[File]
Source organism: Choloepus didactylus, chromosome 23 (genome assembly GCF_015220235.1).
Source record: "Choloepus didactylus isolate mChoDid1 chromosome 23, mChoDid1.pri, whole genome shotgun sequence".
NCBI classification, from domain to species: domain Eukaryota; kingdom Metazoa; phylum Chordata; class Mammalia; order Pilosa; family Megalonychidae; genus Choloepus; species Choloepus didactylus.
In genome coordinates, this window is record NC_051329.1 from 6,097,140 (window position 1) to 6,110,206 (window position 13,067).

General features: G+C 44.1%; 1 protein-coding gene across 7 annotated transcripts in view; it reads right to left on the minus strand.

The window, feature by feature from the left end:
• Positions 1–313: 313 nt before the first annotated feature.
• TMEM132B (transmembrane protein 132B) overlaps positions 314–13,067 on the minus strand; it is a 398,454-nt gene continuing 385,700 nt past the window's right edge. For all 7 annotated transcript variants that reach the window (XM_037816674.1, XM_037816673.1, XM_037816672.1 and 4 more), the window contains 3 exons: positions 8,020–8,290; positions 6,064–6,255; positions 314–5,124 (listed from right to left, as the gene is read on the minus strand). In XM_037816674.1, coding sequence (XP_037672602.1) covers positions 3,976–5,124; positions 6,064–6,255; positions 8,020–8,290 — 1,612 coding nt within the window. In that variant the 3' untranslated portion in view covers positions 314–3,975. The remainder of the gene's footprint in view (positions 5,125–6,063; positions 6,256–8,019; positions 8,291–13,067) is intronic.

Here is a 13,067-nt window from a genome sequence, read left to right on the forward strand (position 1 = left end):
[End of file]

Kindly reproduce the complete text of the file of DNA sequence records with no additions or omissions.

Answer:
Source organism: Choloepus didactylus, chromosome 23 (genome assembly GCF_015220235.1).
Source record: "Choloepus didactylus isolate mChoDid1 chromosome 23, mChoDid1.pri, whole genome shotgun sequence".
NCBI classification, from domain to species: domain Eukaryota; kingdom Metazoa; phylum Chordata; class Mammalia; order Pilosa; family Megalonychidae; genus Choloepus; species Choloepus didactylus.
In genome coordinates, this window is record NC_051329.1 from 6,097,140 (window position 1) to 6,110,206 (window position 13,067).

General features: G+C 44.1%; 1 protein-coding gene across 7 annotated transcripts in view; it reads right to left on the minus strand.

The window, feature by feature from the left end:
• Positions 1–313: 313 nt before the first annotated feature.
• TMEM132B (transmembrane protein 132B) overlaps positions 314–13,067 on the minus strand; it is a 398,454-nt gene continuing 385,700 nt past the window's right edge. For all 7 annotated transcript variants that reach the window (XM_037816674.1, XM_037816673.1, XM_037816672.1 and 4 more), the window contains 3 exons: positions 8,020–8,290; positions 6,064–6,255; positions 314–5,124 (listed from right to left, as the gene is read on the minus strand). In XM_037816674.1, coding sequence (XP_037672602.1) covers positions 3,976–5,124; positions 6,064–6,255; positions 8,020–8,290 — 1,612 coding nt within the window. In that variant the 3' untranslated portion in view covers positions 314–3,975. The remainder of the gene's footprint in view (positions 5,125–6,063; positions 6,256–8,019; positions 8,291–13,067) is intronic.

Here is a 13,067-nt window from a genome sequence, read left to right on the forward strand (position 1 = left end):